Videomaker – Learn video production and editing, camera reviews › Forums › Technique › Production Gear › New Camera recommendations
- This topic has 6 replies, 1 voice, and was last updated 13 years, 3 months ago by Anonymous.
- January 5, 2007 at 12:29 AM #43454AnonymousInactive
I am going to buy a couple of new cameras for heavy production work.
They do not need to be HD.
OK, then… I like these two Panasonic cameras… I like the shoulder mount of the DV60… the DVX100 looks like it has some cinematic formatting that people who review the camera really like.
How flexable do you need your shooting options to be? and is this price range for camera only. Also do you need to shoot live events?
I feel it is important to know what a person plans on shooting and how they plan on shooting it. I would reccomend different camera (or cameras) depending on what you are going to shoot, what your skill level is etc. Live events like concerts or Weddings, or planned events like filmmaking, or somewhere in between like documentaries. All important.
Was that $3200 max for EACH camcorder, or for 2 camcorders? If for 2 camcorders, that seriously limits options. Here are my suggestions:
A year or 2 ago, there were 3 very good high-end consumer camcorders.
Canon Optura XI, Panasonic PV-GS400, and Sony DCR-HC1000. You might still be able to find new ones somewhere.
As for what’s available now, Panasonic makes a couple inexpensive semi-professional shoulder-mount camcorders: the single-chip DVC7 and the 3-chip DVC20. But if you could increase your budget a little, either the Canon GL2 or the Panasonic DVC30 are solid professional units. Someone suggested the Panasonic DVC60 or DVX100, both fine camcorders (the DVX100 is awsome), but more expensive.
If the budget you stated was for EACH camcorder, then that opens up a lot of excellent choices, but it would help if you told us a few things:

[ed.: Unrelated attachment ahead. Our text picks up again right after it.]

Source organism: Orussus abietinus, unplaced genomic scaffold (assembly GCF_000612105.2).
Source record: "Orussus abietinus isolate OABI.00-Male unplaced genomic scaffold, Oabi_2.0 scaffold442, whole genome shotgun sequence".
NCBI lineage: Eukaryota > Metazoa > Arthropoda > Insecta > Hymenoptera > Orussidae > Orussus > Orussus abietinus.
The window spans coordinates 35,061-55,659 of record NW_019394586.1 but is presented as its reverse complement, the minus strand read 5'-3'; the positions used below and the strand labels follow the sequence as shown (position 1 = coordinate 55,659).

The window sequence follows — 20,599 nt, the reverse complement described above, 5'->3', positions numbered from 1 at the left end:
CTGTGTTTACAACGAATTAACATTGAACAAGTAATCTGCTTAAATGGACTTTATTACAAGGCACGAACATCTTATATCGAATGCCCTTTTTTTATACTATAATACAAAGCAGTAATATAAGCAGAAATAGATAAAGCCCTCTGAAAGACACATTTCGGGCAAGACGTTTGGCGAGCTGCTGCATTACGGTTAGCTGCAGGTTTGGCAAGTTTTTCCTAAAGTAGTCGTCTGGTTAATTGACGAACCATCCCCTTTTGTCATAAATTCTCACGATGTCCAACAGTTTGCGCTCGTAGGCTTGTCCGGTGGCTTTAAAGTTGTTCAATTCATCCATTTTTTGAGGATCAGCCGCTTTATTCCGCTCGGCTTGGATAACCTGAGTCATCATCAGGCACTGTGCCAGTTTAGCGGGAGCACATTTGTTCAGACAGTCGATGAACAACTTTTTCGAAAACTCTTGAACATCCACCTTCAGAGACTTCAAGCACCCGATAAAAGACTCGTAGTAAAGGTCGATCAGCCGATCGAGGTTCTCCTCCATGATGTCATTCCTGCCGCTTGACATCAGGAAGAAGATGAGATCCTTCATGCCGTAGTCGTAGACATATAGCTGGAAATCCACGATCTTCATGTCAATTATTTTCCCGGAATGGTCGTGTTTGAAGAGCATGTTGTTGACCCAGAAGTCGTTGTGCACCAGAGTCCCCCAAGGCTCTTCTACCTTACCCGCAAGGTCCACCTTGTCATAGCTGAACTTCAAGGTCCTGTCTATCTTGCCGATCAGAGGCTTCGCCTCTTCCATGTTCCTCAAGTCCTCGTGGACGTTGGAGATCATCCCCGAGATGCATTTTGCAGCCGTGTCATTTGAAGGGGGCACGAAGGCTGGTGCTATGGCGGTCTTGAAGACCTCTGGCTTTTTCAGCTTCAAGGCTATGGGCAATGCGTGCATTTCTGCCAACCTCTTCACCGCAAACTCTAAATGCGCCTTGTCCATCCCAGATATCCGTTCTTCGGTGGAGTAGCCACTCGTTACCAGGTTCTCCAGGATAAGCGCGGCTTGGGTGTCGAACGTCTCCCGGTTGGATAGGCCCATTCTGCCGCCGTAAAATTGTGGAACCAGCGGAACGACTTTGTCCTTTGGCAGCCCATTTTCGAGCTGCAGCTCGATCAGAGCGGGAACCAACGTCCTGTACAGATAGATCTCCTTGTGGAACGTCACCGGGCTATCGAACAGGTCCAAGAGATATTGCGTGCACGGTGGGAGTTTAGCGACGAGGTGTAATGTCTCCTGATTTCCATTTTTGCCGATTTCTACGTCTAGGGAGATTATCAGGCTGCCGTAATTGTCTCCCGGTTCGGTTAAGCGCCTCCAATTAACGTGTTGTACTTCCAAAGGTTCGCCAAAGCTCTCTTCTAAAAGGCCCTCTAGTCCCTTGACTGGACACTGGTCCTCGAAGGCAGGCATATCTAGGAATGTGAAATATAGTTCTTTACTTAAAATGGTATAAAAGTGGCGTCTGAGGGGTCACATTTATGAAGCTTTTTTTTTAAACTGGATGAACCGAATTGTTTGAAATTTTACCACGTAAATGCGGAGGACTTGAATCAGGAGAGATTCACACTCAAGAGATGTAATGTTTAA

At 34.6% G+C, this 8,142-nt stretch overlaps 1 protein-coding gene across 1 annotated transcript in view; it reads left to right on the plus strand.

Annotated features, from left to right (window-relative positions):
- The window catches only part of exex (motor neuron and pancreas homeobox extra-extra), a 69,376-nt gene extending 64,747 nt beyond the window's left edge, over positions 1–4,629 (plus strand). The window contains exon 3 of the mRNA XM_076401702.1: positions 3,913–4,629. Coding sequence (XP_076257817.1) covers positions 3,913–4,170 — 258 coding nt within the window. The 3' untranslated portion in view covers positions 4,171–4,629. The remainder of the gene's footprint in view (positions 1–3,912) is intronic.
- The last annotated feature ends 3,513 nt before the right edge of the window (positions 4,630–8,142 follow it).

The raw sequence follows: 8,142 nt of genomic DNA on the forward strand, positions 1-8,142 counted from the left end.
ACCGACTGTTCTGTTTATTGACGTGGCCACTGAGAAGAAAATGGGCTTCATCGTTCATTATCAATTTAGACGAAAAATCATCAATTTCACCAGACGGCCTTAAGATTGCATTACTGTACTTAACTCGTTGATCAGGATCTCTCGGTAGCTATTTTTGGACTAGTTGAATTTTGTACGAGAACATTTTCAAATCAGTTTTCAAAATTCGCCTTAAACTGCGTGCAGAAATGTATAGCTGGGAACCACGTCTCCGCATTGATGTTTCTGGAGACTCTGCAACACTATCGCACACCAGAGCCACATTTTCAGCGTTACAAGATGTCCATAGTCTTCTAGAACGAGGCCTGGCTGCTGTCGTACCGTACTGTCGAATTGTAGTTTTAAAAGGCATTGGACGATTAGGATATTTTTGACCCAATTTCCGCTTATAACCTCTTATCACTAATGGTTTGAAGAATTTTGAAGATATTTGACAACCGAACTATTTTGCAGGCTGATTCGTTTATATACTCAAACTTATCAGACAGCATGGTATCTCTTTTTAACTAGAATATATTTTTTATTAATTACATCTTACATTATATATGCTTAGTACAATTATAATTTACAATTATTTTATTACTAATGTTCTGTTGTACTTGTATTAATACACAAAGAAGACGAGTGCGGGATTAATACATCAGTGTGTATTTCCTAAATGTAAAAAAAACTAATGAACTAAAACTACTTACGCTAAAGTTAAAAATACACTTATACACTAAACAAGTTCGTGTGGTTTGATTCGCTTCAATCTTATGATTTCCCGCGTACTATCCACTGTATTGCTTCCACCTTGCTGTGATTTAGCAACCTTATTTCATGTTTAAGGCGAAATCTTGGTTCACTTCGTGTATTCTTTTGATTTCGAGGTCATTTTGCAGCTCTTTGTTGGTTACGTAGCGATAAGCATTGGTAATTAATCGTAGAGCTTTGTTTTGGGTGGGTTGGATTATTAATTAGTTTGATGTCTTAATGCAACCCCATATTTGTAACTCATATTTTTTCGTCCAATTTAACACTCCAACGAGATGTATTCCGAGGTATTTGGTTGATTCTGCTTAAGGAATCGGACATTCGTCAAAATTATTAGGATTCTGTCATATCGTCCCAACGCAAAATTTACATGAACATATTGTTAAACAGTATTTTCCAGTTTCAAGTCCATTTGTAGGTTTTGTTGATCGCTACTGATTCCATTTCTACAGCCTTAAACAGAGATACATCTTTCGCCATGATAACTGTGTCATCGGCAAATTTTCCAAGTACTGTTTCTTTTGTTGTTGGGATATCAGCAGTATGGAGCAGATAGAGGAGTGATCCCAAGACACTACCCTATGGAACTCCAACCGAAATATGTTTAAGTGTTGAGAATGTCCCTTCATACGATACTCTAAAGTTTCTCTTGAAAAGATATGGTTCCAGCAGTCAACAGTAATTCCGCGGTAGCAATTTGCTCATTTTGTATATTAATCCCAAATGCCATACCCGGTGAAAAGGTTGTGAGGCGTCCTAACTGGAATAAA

1. How important is low light performance? (Larger CCDs usually work best for that.)
2. Going to use an external mic in an electrically-noisey area? (Woud want XLR inputs for that.)
3. Going to be hand holding the camcorder much? (Shoulder-mount is good for that.)
4. Going to need extreme telephoto? (Nature, sports, or survellance might need that.)
That’s my 3 cents worth. 🙂
Good suggestions, I would still like to know what Heavy Production work means.
I can personally vouch for Optura Xis there are very nice, but hard t find and they also do not give you all the manual control a professional would want. Then again no camera for under $2000 does.
I have always been bias towards Canon but Panasonic and Sony also ake good cameras. I just think Canon optics are better, so GL2s would be nice. On thing to think about is trying to match the camera brands and types. each brand and each model under each brand will have distinct traits to their video and having well matched video is important if you do not have the time in post production to clean it up and do color correction etc.
OK, we are leasing a cable channel and are going to be filming a WIDE variety of things from high school sports to talk shows. We will be producing about three or four hours of new programming per week. We are going to be doing 10 minute "business profile" segments, a Chamber of Commerce talk show, etc.
The tech guys will handle most of this but when it comes to buying the equipment I want JUST the right cameras (3 of them soon).
The Panasonic DVX-100B really gets good reviews.